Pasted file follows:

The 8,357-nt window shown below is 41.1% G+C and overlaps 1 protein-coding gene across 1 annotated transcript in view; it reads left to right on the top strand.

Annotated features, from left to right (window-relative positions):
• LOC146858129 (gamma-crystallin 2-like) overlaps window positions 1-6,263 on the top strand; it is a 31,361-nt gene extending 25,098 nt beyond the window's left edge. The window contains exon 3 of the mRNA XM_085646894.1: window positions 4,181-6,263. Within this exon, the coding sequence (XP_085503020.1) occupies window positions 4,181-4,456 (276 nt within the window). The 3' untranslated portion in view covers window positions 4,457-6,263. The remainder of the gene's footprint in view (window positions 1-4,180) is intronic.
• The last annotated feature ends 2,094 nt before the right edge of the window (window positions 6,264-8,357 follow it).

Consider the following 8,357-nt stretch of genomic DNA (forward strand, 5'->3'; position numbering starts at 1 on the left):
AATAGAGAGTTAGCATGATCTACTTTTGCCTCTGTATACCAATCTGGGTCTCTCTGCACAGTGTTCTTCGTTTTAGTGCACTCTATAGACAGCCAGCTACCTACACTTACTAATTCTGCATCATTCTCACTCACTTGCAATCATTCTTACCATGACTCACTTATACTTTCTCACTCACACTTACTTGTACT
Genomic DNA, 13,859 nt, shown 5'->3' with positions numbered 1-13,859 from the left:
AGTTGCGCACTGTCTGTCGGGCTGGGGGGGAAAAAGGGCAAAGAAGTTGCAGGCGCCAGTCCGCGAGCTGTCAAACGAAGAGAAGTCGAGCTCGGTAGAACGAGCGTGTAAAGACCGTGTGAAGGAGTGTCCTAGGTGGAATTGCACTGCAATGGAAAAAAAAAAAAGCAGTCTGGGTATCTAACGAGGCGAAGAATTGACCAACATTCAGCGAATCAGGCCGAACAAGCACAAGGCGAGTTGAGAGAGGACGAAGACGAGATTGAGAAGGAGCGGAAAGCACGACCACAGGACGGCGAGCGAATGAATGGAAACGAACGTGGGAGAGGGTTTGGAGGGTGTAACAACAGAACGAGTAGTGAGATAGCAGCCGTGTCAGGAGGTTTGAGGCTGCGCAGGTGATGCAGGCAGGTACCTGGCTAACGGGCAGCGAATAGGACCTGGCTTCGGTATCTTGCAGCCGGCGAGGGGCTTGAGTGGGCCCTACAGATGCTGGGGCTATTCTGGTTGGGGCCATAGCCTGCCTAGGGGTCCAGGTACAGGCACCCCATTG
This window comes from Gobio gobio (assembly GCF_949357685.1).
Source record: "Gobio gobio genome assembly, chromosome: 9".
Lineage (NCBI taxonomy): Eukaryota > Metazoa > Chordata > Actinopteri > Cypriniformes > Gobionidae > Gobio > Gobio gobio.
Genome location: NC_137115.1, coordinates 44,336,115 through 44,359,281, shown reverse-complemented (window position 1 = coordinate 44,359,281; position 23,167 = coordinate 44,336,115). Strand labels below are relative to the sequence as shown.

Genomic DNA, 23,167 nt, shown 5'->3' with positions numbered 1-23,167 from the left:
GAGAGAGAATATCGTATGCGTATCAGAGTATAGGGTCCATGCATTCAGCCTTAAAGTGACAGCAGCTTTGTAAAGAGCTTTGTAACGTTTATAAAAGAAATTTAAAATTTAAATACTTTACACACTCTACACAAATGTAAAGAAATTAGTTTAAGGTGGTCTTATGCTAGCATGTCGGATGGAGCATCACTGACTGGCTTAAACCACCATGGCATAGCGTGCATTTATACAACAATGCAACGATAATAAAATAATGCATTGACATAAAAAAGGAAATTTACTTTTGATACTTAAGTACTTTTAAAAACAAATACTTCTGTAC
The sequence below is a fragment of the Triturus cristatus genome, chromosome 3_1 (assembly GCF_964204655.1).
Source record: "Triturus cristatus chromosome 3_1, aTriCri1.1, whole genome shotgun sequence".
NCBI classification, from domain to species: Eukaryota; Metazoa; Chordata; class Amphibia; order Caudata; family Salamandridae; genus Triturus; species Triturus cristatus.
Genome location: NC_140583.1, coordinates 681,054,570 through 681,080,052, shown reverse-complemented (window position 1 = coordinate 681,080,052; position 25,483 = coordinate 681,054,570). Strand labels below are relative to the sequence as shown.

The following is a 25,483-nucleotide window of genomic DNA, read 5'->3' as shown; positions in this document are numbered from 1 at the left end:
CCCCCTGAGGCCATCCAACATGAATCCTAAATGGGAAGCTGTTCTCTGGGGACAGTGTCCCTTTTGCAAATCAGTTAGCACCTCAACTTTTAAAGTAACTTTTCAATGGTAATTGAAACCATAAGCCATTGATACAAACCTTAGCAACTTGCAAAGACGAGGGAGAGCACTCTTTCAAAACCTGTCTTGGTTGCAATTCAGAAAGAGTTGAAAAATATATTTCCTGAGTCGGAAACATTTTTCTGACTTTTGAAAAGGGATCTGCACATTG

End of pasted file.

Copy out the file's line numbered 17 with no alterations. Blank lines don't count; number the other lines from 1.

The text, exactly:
NCBI classification, from domain to species: Eukaryota; Metazoa; Chordata; class Amphibia; order Caudata; family Salamandridae; genus Triturus; species Triturus cristatus.